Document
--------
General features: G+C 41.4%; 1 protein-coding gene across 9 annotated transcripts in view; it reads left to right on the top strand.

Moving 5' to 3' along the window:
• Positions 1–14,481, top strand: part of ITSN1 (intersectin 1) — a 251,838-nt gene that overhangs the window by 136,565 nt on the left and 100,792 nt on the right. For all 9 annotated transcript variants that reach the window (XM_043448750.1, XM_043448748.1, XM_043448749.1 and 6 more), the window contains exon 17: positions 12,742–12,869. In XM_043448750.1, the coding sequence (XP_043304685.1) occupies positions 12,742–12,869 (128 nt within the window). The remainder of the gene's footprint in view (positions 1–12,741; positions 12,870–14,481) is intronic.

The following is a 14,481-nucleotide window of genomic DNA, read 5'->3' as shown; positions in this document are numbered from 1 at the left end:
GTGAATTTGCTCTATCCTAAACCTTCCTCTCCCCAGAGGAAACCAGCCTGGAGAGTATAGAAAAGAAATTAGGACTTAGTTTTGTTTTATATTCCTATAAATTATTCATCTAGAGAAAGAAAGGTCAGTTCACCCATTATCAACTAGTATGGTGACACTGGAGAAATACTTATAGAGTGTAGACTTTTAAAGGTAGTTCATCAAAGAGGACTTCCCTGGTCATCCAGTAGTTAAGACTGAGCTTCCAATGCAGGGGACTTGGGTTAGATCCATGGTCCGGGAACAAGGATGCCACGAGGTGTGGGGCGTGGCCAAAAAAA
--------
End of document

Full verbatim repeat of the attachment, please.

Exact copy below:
General features: G+C 41.4%; 1 protein-coding gene across 9 annotated transcripts in view; it reads left to right on the top strand.

Moving 5' to 3' along the window:
• Positions 1–14,481, top strand: part of ITSN1 (intersectin 1) — a 251,838-nt gene that overhangs the window by 136,565 nt on the left and 100,792 nt on the right. For all 9 annotated transcript variants that reach the window (XM_043448750.1, XM_043448748.1, XM_043448749.1 and 6 more), the window contains exon 17: positions 12,742–12,869. In XM_043448750.1, the coding sequence (XP_043304685.1) occupies positions 12,742–12,869 (128 nt within the window). The remainder of the gene's footprint in view (positions 1–12,741; positions 12,870–14,481) is intronic.

The following is a 14,481-nucleotide window of genomic DNA, read 5'->3' as shown; positions in this document are numbered from 1 at the left end:
GTGAATTTGCTCTATCCTAAACCTTCCTCTCCCCAGAGGAAACCAGCCTGGAGAGTATAGAAAAGAAATTAGGACTTAGTTTTGTTTTATATTCCTATAAATTATTCATCTAGAGAAAGAAAGGTCAGTTCACCCATTATCAACTAGTATGGTGACACTGGAGAAATACTTATAGAGTGTAGACTTTTAAAGGTAGTTCATCAAAGAGGACTTCCCTGGTCATCCAGTAGTTAAGACTGAGCTTCCAATGCAGGGGACTTGGGTTAGATCCATGGTCCGGGAACAAGGATGCCACGAGGTGTGGGGCGTGGCCAAAAAAA